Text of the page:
Thursday, April 17, 2014

Budgeting 101: Where To Begin

Tim and I have been budgeting intentionally since September. I say intentionally, because before then we had been budgeting for our bills, but any income beyond that was one big slush fund. The leftover money didn't have a purpose, it was just sitting there, waiting for me to spend it on clothes for the girls and dinners out. Not going into savings, or paying extra on our debts. Now every dollar that comes into our home has a job.

People, budgeting works!

I got the idea to start sharing more about budgeting, when my husband suggested that I could probably make money by helping other families with their budgets. Now, I don't have nearly the amount of confidence in my budgeting/frugality knowledge as he apparently does, but I have learned a thing or two and I do feel like we've made some good progress.

Over the last 7 months, we built up a $1,000 emergency fund and we've paid off approximately $7,000 of our debt! This was a combination of credit card debt, both mine and Tim's student loans, money we owed my parents for the beef we bought last fall, mine and Rosalie's hospital bills. We have gone from having 6 debt line items in our budget to just 2! However, I feel like I should disclose, we were able to payoff 2 of those debts because of tax return.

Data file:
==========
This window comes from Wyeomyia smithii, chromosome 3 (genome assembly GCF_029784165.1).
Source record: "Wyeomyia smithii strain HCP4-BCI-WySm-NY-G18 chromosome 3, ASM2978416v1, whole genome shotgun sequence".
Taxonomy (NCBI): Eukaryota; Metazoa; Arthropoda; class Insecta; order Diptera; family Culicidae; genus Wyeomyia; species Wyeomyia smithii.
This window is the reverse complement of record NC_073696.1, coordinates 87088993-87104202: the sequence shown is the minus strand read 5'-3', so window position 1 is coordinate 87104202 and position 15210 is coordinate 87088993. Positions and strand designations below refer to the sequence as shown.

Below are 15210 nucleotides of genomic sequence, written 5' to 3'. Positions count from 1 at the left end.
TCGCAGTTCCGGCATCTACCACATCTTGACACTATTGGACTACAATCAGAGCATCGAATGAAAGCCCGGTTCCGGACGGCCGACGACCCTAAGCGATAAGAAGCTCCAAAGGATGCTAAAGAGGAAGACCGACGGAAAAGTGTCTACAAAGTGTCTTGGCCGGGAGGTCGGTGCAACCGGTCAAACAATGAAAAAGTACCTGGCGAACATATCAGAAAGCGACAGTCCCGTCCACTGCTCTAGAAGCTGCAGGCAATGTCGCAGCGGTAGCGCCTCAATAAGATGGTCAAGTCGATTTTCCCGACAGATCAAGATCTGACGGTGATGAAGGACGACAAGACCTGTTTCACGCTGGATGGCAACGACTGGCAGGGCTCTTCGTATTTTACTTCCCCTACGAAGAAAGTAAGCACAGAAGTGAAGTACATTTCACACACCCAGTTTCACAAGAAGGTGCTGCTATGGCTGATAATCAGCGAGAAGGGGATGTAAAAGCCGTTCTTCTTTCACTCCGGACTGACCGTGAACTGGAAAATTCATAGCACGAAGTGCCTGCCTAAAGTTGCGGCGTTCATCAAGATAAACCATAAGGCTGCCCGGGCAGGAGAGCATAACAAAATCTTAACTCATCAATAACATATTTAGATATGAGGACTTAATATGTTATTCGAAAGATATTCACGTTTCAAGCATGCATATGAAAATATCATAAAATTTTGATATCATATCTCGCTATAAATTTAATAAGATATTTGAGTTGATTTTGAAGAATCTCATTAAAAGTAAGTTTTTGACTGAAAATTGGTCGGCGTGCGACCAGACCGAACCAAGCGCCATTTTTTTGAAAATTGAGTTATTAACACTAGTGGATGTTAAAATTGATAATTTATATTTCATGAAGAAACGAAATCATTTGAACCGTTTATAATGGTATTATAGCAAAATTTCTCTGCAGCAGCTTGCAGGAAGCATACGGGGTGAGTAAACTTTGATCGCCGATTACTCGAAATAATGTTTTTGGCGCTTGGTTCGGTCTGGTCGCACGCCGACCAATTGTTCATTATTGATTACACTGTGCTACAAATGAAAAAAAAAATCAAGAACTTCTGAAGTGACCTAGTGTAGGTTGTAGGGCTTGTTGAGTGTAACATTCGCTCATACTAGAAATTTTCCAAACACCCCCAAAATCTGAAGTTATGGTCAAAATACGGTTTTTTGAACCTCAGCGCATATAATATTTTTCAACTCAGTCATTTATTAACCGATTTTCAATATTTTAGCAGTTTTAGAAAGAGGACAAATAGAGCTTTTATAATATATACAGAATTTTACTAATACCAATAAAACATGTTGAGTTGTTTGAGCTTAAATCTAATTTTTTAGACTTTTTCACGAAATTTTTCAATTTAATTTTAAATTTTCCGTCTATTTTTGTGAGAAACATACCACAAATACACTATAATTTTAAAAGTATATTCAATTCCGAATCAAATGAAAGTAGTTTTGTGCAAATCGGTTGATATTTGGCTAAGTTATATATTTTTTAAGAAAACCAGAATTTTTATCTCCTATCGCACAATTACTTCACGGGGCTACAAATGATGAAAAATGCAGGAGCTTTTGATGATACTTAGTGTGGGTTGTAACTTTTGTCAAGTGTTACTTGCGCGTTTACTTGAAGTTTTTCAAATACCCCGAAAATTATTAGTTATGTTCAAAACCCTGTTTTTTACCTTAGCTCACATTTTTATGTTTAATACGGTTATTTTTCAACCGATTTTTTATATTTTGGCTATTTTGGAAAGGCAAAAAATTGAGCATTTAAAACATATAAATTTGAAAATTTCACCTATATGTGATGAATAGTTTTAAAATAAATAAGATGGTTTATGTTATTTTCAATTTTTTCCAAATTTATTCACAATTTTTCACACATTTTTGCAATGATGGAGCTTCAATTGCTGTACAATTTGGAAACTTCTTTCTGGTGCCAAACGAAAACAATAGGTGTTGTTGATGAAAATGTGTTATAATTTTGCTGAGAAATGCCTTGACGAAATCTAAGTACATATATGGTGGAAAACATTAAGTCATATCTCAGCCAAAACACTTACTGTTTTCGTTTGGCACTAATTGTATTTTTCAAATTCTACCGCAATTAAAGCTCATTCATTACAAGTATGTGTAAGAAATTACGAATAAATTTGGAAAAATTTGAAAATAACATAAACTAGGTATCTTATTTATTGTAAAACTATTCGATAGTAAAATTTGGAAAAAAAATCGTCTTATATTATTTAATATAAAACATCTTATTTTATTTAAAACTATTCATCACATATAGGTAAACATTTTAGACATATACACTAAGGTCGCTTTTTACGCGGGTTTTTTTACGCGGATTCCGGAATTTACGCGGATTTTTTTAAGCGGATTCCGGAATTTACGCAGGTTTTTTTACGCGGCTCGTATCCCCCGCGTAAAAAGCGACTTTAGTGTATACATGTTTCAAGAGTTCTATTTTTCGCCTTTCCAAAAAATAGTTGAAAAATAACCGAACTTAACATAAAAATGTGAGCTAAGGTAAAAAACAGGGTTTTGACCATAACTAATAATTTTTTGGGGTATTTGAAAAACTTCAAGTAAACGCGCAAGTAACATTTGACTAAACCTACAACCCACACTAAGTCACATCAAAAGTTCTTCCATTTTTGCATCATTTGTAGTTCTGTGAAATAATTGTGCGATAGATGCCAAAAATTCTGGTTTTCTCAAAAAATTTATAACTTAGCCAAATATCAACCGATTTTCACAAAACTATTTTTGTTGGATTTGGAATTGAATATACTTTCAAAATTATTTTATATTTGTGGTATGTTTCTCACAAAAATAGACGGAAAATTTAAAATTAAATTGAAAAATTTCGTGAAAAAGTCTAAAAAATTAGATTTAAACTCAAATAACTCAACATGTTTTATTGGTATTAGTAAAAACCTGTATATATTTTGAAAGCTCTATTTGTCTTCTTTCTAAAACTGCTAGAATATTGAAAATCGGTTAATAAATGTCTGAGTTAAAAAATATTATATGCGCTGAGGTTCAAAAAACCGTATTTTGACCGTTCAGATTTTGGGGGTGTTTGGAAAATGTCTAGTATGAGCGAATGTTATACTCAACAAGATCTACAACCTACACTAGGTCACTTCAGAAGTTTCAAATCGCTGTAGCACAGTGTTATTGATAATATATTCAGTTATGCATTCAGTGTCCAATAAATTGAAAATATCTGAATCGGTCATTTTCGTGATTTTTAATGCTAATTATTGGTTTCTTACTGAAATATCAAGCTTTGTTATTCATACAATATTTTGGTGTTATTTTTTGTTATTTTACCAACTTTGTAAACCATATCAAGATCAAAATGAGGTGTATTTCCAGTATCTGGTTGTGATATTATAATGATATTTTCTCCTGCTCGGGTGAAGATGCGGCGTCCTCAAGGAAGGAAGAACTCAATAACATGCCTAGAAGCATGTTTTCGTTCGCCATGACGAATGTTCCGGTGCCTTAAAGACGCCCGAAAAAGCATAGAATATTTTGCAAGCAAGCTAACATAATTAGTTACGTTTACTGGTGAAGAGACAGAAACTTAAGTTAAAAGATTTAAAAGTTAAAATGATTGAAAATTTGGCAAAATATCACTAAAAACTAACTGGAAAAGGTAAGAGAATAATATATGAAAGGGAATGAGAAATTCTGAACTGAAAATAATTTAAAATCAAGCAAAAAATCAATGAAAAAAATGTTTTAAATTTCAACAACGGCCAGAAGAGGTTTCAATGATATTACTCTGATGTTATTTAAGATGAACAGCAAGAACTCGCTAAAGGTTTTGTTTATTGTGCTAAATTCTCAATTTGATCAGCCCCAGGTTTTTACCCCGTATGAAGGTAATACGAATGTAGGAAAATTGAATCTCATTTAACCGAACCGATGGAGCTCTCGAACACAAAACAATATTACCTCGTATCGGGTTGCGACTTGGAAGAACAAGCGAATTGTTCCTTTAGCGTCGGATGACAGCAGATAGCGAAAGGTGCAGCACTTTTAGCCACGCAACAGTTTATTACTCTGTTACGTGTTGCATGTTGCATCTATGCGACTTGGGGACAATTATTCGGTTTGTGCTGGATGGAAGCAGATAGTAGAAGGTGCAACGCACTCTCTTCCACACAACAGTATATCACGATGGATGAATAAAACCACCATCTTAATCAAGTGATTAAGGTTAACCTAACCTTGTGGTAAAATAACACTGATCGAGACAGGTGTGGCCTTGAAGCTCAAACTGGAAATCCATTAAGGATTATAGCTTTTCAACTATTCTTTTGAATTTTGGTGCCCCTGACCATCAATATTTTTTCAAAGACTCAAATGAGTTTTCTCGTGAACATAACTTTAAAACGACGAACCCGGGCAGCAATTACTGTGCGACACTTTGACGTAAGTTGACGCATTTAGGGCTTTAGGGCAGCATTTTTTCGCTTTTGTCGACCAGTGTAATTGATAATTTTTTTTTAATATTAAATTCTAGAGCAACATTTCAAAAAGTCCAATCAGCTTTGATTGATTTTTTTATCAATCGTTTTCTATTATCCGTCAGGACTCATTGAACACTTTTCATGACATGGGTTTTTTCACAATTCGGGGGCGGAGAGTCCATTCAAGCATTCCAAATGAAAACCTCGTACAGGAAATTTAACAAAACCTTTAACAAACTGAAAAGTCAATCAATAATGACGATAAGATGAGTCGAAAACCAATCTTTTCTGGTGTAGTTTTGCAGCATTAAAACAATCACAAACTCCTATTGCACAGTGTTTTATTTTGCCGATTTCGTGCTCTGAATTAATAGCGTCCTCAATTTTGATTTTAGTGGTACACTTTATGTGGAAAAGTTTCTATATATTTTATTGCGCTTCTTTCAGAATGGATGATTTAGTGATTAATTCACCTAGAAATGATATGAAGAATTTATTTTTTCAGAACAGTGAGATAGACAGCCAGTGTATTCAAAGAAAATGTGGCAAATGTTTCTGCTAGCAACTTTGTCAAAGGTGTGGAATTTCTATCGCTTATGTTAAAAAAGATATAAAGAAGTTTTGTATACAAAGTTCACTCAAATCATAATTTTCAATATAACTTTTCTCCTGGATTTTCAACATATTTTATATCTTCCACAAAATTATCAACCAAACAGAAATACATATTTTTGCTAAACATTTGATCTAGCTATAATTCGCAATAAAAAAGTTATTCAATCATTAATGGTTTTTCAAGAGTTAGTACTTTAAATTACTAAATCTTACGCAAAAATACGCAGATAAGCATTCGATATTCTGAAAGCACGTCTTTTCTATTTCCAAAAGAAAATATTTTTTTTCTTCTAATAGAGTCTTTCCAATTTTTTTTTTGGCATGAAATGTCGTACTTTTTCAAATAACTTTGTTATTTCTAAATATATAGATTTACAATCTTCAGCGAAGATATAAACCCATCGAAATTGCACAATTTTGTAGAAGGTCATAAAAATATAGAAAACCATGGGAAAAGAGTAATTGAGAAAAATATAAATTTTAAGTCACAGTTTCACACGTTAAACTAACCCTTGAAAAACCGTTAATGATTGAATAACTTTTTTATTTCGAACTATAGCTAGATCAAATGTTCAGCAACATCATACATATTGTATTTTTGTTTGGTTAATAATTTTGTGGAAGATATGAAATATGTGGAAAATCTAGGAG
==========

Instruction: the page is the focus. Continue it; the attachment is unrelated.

So, what's the first step in setting up a household budget? Knowing what you already spend. You can figure this out one of two ways.
1. If you mostly use a debit/credit card, pull up your last bank statement, either online or your paper copy. Go through each charge a categorize it (ex. bills, groceries, eating out, diapers/wipes, kids, entertainment) and then add up each individual category.

2. If you mostly use cash for purchases, then spend one month keeping receipts and writing down every dollar you spend. Categorize your purchases, and then total each category.
Knowing what you already spend will help you figure out what categories you could potentially cut back, and where you should you focus your attention. Most importantly though, it will help you set-up a realistic budget. A realistic budget is much easier to stick to, then an "ideal budget" where you under estimate how much you spend each month on Biggby, eating out or buying clothes for your girls who already have full closets. No, I'm not talking about myself there...oh wait, yes I am.

It's my belief, that an unrealistic budget and trying to cut too much too soon, is what kills most household budgets. The race to successful debt elimination, budgeting and frugality is not a sprint, it's a marathon. Occasionally, I have to remind myself of that too.

Coming up next week: Setting Goals and Your First Budget

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